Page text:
There’s an old saying about timing being everything in racing, but for James Hinchcliffe it’s got a deeper and a bit quirkier meaning.
The Toronto racer and IndyCar rookie has three-time champion Dario Franchitti in his corner because of the watch he wears.
“I got to know James through the TW Steel connection because he is an ambassador, too, and the people there spoke very highly of him,” Franchitti said.
“I had watched a couple of his Indy Lights races but I think it was Indianapolis last year when I really started to pay attention. He had some good drives and we talked about his options for this year coming and it’s funny I said to him at the time that with the options available I would go with Newman/Haas because they have some of the best cars in the field on certain tracks.”
The expert counsel from the two-time Indy 500 winner didn’t fall on deaf ears and Hinchcliffe signed to drive for the Chicago-based team that won eight titles and more than 100 races in the old Champ Car/CART Series.
“When you get a tip from a guy who did it last year or did it last week and did it well – a guy like Dario – that is something that I take seriously,” Hinchcliffe said with a laugh.
“There’s no doubt getting advice from a three-time champion helps your confidence. I just want to earn the respect of the guys that I respect. We all know that Dario is not afraid to speak his mind and if he doesn’t think highly of someone he’ll usually let people know. So, when a guy you’ve respected as a racing driver for a long time says ‘Hey, as a rookie in IndyCar, I respect what you are doing,’ it definitely means a lot.”
While he missed the first race after his sponsorship deal with financial company Sprott Asset Management wasn’t finalized until the second stop of 2011, Hinchcliffe has made the most of his time in the number 6 Newman/Haas car. He’s got three top-10 finishes in his six starts this year, which puts him 17th overall in IndyCar points and second in the rookie of the year standings going into his home race at Toronto, which marks the halfway point of the season.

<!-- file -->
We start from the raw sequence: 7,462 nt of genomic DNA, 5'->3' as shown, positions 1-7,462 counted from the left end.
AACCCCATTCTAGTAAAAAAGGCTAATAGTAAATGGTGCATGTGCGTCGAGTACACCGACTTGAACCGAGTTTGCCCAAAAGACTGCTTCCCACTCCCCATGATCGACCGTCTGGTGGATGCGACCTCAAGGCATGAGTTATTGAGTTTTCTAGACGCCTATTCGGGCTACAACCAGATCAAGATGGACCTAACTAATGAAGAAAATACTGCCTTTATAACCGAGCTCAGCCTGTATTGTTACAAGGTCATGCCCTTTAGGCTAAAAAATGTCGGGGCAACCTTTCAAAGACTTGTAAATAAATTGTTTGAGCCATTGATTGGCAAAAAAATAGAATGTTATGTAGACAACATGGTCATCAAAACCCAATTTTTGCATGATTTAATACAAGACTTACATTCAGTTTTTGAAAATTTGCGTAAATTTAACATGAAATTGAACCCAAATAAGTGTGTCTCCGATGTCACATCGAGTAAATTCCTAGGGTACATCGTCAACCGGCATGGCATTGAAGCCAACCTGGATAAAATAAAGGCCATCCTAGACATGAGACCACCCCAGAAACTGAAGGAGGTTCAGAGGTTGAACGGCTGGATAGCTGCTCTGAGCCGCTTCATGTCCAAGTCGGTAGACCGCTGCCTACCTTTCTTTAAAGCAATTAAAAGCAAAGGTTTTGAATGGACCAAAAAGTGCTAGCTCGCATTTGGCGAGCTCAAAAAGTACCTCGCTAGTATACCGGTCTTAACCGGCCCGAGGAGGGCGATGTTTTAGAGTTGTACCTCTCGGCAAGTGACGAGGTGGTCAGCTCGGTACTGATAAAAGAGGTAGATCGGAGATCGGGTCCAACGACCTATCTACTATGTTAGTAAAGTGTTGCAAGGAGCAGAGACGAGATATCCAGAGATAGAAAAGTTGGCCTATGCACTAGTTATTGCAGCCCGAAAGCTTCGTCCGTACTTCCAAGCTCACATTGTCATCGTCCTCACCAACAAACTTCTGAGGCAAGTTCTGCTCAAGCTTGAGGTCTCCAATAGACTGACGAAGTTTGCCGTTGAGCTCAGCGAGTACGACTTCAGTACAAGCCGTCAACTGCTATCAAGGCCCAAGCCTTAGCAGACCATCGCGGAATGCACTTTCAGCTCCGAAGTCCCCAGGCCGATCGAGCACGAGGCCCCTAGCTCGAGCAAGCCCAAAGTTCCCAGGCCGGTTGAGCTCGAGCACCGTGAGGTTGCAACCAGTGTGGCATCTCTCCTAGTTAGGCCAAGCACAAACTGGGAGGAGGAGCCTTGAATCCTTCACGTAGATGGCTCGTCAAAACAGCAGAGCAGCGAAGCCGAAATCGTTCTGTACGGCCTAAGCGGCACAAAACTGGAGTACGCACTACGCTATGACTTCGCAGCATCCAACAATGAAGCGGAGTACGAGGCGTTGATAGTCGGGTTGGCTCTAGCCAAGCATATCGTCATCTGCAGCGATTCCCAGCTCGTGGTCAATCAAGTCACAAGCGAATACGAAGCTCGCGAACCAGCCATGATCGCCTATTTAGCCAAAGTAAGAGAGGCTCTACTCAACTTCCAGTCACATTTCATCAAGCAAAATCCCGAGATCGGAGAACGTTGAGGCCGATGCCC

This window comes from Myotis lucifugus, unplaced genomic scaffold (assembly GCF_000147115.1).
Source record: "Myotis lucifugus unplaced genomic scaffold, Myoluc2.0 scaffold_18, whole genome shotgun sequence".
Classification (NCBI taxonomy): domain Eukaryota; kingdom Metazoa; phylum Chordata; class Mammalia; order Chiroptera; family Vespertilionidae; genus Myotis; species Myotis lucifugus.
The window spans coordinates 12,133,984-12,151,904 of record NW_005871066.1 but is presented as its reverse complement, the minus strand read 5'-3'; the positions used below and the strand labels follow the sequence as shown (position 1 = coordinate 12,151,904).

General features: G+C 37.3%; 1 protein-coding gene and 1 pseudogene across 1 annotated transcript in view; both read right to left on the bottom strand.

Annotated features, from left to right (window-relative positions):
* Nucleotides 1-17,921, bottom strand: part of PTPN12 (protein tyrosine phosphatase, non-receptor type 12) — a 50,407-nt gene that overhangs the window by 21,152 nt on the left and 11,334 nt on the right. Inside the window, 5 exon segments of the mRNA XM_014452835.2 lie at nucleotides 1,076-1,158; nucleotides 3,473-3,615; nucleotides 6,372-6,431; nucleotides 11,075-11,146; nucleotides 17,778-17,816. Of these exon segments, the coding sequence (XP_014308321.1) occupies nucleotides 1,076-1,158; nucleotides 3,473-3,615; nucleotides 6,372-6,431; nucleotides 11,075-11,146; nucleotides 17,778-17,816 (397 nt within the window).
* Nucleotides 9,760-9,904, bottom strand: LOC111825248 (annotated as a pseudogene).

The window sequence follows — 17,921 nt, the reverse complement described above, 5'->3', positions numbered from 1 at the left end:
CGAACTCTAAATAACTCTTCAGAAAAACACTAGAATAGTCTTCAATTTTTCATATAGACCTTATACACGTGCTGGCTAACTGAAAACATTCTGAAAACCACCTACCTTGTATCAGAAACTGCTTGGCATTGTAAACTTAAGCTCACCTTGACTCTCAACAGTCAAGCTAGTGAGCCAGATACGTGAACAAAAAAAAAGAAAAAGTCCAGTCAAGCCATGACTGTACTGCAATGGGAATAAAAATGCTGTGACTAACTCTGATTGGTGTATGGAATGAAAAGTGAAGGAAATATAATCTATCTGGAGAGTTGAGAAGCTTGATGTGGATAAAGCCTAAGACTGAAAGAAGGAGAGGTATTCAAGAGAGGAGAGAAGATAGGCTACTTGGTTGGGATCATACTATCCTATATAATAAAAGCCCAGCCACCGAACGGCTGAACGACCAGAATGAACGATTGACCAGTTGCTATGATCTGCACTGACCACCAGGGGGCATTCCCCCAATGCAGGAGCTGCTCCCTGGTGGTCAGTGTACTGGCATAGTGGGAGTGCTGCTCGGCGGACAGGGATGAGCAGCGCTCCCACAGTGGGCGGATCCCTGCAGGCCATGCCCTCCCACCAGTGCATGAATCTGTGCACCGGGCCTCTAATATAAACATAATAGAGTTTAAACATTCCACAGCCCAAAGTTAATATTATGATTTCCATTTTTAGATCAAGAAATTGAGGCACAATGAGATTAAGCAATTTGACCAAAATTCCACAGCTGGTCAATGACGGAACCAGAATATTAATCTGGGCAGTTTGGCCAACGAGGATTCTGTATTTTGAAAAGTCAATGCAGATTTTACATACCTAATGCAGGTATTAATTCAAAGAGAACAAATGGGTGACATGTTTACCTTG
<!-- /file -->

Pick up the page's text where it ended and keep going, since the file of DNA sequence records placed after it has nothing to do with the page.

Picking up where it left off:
When Hinchcliffe signed, new teammate Oriol Servia readily admitted that he wasn’t keen on a rookie in the second Newman/Haas car, but that soon changed as the pair began working together.
“If you know James, he talks a lot,” Servia chuckled. “But that’s a good quality in this team because they always have an answer and the more questions you ask, the more you learn. It’s also a refresher for me because he makes you think about things you may not have without his questions.”
“Originally, if you asked me, I would have chosen a guy with more experience because I would have expected us to move forward faster, but it’s been working great so far and I would not change a thing with James.”
It helps that the pair has struck up a friendship and respect the other’s abilities, something that doesn’t always happen in teams. But it’s not just a matter of sharing data and getting along, the Newman/Haas team’s experience also helps both drivers take full advantage of the information that’s being collected.
“We have a great communication within the team and that’s what every team tries to do but sometimes it’s just not natural and it doesn’t happen that easy,” Servia said.
“With James and me, it’s been happening since Day 1 and I know it’s a big part of the reason why we are running stronger than people expected.”
Hinchcliffe hopes the good working relationship will help things go differently on the streets of Exhibition Place this weekend in the Honda Toronto Indy after his last trip home in Indy Lights didn’t end the way he would have liked.
“Oriol is a monster on the brakes and that’s something I have been able to learn from him a little bit and help push the limits and find out what this car is capable of. And there are some really big braking zones in Toronto, so I think that’s going to serve me well there,” Hinchcliffe said.
“Obviously, it’s different circumstances this year. Realistically, I don’t think we will be fighting for the win in Toronto but we will certainly want a top-10 and want to finish the race – that didn’t happen last year and I am hoping for a change in fortune.”
In 2010, Hinchcliffe was running a strong second in the Indy Lights race in Toronto before disaster struck on the last lap. He lost control under braking going into the 90-degree Turn 3 at the end of the long Lakeshore Blvd. straight and dropped to fourth. A couple of corners later, he ended up in the wall courtesy of Charlie Kimball.
But that’s all a distant memory, as Hinchcliffe prepares for his first IndyCar start at home.
“It’s pretty cool to think that I am finally going to race in this race in front of my home crowd and hometown. It’s all come full circle: I started as a fan in a stroller and now I am going to be a driver on the grid,” he said.
“My week is pretty flat out with on track and with off track appearances, but I understand that is part of it and it’s an important part because I am not Paul Tracy and I am still trying to grow my profile in Canada so it’s important for me to balance getting the most exposure I can while still having the time I need to do what I am here to do, which is drive the car.”